Forrest Gump was also groundbreaking for its use of special effects. It’s appreciated that the effects are used when there are many effects for something that is not an action or Sci-Fi film. Through the effects the filmmakers were able to make many historical figures into characters: Nathan Bedford Forrest, Civil War Lieutenant General and KKK member, a distant relative of Forrest’s who illustrates we needn’t be prisoners of our past. We also see Elvis, John Lennon, JFK, George Wallace, Lyndon Johnson, RFK, and Nixon, all in a somewhat exaggerated fashion but still reflecting the way the public perceives them. Thus, turning them into participants in this story and lending them to Forrest’s own simple interpretation of things, which ends up being oh so truthful. For everyone who was either killed or had an assassination attempt on them Forrest comments in passing “And for no particular reason at all someone shot him.” He made these comments in reference to JFK, RFK, George Wallace, and John Lennon. Yet in other instances news of an assassination attempt was used to indicate to the audience what the present date was without using an annoying insert. We see flashes of attempts on Ford and news of what Carter was saying while Forrest eating a bowl of cereal, and while Jenny was living with him Reagan was shot. At this time only in The Tin Drum had i seen more subtle passage of time, and it does wonders for not slowing the film down.We always have a general idea that something is happening but needn’t be told the exact date, time, and place.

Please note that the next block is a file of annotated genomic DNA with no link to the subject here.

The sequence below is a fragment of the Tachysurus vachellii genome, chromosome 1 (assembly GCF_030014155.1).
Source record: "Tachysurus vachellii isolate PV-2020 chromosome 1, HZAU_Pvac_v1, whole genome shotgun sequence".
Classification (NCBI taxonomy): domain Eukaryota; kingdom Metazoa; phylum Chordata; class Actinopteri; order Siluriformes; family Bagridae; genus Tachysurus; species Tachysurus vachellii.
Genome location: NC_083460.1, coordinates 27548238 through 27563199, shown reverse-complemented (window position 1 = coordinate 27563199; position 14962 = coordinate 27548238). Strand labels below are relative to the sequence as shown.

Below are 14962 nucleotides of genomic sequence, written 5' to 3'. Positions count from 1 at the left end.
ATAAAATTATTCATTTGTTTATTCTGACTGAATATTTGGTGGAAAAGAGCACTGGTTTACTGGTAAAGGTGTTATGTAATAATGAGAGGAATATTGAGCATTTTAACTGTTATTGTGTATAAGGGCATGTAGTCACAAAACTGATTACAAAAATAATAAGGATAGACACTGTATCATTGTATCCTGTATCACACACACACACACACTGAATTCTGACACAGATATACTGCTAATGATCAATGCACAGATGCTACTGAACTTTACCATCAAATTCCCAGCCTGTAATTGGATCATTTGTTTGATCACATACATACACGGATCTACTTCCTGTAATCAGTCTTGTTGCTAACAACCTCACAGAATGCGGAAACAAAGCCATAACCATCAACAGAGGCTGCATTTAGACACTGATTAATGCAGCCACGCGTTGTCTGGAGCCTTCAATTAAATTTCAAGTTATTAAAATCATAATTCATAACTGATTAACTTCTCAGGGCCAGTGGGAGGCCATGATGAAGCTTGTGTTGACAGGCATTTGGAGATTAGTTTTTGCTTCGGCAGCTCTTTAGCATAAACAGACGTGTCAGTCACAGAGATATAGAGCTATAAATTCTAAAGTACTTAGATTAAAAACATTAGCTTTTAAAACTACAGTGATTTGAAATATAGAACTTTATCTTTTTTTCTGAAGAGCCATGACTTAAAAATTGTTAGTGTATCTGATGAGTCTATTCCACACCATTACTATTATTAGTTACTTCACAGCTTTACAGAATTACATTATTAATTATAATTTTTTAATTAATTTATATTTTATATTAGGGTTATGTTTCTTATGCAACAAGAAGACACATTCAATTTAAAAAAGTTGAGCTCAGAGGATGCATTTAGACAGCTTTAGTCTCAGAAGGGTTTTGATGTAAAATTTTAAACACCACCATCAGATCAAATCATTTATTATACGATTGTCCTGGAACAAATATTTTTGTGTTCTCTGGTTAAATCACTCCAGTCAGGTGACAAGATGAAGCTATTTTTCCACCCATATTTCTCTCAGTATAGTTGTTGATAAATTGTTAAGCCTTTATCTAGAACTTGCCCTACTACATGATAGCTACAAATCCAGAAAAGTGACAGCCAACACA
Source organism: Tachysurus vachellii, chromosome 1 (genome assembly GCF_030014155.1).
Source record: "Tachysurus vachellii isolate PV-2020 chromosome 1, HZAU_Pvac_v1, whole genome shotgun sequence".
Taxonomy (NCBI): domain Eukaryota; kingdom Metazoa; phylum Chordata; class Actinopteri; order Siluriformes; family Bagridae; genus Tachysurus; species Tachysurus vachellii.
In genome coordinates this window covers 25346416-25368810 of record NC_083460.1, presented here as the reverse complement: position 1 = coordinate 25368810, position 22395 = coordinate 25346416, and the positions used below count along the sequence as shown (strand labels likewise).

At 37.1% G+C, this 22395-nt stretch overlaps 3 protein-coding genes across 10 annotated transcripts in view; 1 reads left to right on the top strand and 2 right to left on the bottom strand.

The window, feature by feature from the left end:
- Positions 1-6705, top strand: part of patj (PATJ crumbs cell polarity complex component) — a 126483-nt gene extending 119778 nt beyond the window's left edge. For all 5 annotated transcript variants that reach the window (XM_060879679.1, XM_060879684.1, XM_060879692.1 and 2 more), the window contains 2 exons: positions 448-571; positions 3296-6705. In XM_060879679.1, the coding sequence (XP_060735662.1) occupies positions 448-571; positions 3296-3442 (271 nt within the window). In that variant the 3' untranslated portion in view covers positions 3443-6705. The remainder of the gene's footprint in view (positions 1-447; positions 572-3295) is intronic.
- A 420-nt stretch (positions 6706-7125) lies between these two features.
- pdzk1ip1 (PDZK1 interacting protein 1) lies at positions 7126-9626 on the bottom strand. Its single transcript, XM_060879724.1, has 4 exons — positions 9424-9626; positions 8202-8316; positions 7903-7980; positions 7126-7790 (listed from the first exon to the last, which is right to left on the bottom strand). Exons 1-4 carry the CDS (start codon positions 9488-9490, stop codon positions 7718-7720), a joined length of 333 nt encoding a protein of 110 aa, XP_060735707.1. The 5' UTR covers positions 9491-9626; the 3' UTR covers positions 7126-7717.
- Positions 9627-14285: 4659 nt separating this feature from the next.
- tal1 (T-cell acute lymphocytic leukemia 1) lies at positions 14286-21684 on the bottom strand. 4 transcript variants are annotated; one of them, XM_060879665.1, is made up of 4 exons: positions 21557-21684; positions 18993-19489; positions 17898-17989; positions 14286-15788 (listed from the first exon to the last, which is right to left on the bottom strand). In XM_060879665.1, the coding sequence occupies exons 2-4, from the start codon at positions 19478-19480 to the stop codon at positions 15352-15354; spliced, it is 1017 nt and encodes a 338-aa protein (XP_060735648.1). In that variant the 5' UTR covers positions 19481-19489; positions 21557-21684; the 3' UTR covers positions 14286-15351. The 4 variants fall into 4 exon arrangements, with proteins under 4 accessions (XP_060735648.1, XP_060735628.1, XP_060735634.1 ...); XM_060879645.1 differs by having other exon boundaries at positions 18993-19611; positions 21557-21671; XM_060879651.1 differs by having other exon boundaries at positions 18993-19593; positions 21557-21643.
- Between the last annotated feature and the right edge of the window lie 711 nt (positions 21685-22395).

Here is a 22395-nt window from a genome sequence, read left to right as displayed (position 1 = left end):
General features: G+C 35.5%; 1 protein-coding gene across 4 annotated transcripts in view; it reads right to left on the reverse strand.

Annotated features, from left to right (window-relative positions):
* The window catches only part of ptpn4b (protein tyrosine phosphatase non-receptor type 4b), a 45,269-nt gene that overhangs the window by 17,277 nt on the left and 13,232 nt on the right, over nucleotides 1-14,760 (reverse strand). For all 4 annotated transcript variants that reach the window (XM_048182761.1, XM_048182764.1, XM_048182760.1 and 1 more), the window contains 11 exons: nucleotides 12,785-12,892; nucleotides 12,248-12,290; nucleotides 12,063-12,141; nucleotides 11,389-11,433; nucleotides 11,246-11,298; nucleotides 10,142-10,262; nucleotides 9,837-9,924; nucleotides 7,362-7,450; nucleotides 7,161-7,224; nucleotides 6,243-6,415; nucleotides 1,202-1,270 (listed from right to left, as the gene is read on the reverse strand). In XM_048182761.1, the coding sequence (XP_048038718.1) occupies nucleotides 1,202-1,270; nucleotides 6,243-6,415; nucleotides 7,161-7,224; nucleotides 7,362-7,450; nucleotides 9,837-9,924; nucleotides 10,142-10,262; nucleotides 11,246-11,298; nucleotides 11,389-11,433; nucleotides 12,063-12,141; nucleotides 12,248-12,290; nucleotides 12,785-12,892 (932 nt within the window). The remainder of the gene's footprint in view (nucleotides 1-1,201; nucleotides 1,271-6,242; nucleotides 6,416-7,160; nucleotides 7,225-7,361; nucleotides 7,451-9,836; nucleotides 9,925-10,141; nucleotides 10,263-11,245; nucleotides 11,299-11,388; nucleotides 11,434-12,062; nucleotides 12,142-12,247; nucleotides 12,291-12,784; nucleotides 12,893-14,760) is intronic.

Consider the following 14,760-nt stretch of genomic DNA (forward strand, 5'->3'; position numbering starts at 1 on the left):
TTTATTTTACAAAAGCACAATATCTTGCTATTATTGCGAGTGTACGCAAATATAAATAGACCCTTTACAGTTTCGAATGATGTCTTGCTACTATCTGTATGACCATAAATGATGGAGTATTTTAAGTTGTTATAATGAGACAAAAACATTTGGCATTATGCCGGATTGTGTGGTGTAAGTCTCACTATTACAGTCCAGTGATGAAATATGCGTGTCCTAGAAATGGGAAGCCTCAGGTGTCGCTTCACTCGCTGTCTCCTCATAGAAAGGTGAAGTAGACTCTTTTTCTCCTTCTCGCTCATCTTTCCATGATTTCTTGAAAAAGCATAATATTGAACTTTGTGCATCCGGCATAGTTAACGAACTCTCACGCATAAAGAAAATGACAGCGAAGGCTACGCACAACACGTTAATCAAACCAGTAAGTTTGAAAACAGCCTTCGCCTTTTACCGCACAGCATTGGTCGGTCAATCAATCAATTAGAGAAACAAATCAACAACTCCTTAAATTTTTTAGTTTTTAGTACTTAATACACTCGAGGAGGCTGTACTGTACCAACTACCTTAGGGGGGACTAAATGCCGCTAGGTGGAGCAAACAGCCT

The dialogue in Forrest Gump is often exemplary and I’ve already listed some examples. The first great line to come out of the movie is one that’s simple and really demonstrates what Forrest’s mother is all about “If God had intended us all to be the same, we’d all have braces on our legs.” Many of the great lines became great due to the editing of sound and film alike. An example of good film editing is when Forrest’s mother tells him that “You’re not different.” Then it cuts to the principal saying “The boy’s different, Mrs. Gump.” We get a lot of comedy out of Hanks’ voice-overs in which he often says something and then we see it happen in the scene. The best example came in Vietnam. It goes like this:
…he’d always tell us to get down and shut up.
Get down! Shut up!
So we did.
The use of ironic voice over is a product of the editing because Zemeckis knew the amount of voice over work was risky. It was truly a hit-and-miss thing so it was one of the last things added to the film. It was basically placed where they knew the results would be favorable so it worked perfectly.
A unique thing about this film is that it doesn’t seem to have much conflict in it at all. When there is conflict there isn’t a whole lot of focus put on it. Yet is still ends up working better than a lot of films that focus too much on their conflict and never give the audience a breather.
Forrest Gump isn’t a film that can be duplicated. It stands alone as a modern-day classic of American cinema.
A very enlightening and clearly worded review!